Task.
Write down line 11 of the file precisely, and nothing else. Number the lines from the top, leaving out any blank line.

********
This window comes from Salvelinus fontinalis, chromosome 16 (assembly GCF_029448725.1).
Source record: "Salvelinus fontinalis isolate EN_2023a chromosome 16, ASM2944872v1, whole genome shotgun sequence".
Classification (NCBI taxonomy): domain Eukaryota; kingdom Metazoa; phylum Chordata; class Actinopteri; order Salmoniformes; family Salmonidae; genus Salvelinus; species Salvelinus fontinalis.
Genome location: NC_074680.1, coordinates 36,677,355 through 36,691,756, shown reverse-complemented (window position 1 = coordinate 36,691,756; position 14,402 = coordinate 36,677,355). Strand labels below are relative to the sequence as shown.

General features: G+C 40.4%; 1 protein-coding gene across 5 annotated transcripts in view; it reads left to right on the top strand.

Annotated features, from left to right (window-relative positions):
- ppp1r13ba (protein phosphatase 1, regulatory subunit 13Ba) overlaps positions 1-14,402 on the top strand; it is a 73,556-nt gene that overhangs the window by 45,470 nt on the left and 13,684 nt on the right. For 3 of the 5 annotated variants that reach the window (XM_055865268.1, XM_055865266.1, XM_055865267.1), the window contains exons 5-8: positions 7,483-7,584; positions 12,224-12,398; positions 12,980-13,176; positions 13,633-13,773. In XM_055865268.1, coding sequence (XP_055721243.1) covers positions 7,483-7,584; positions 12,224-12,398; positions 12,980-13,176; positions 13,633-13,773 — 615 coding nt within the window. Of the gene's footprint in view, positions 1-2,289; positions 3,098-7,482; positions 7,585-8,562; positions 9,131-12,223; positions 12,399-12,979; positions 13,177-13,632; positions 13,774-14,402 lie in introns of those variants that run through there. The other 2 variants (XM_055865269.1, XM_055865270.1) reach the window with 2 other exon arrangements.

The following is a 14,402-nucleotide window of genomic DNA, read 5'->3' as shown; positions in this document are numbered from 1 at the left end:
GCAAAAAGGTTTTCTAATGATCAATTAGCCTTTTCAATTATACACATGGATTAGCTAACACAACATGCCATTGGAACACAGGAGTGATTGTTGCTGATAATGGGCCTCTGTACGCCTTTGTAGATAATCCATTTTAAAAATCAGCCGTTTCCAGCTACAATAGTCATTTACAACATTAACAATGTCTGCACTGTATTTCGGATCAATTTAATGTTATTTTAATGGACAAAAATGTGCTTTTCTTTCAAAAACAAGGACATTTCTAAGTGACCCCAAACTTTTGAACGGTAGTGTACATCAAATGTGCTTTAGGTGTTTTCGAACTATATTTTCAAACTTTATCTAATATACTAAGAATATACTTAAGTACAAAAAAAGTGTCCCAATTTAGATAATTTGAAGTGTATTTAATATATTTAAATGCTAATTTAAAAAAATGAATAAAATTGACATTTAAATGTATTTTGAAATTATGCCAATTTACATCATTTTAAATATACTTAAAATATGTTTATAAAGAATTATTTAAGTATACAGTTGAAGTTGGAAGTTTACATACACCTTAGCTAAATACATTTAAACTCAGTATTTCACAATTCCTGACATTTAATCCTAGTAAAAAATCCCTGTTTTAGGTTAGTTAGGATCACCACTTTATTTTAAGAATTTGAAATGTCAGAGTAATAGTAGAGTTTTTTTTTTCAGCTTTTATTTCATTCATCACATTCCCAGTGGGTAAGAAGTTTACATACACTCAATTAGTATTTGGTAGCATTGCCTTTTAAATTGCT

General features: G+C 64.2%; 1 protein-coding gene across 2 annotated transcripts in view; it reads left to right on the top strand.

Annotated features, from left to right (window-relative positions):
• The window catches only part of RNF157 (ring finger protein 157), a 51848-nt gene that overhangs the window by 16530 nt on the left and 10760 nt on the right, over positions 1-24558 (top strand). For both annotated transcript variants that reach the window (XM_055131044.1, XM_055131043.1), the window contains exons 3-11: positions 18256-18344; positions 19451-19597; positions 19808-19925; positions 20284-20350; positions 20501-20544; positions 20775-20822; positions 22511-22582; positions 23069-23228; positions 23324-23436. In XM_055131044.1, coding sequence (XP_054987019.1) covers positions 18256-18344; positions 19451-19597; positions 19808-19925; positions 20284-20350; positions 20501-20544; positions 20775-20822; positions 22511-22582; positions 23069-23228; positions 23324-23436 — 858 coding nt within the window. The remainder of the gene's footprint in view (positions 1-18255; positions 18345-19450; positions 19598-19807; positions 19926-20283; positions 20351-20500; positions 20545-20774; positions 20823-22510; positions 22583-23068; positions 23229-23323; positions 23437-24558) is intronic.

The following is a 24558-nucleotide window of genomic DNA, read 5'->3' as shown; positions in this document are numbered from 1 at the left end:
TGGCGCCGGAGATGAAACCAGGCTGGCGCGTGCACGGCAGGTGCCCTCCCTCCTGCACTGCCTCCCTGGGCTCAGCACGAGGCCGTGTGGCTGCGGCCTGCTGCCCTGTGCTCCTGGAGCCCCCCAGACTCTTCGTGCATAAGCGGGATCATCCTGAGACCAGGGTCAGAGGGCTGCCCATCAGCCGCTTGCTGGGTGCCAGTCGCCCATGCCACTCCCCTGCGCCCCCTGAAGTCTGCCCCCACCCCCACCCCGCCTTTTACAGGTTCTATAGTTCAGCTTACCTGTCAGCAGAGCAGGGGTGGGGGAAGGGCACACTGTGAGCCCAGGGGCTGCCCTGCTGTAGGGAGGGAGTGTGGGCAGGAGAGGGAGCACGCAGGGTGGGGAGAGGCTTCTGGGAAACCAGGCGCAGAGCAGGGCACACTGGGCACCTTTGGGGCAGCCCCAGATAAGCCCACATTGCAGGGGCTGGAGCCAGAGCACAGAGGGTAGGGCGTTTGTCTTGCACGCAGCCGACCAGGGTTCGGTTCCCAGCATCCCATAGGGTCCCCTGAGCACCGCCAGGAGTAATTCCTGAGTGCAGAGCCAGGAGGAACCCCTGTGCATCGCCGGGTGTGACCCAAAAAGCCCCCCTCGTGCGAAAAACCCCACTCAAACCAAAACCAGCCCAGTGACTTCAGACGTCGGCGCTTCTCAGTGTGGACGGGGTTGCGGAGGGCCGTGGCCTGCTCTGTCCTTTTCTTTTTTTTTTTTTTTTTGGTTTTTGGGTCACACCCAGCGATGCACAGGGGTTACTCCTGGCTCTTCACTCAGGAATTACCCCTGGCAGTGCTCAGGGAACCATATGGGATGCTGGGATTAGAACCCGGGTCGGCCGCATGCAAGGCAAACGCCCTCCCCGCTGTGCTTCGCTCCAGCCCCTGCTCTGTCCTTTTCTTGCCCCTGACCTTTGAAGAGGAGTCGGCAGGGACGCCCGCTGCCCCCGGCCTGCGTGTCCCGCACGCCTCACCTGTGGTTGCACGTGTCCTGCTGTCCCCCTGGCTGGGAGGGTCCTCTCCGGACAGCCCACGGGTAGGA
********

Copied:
Annotated features, from left to right (window-relative positions):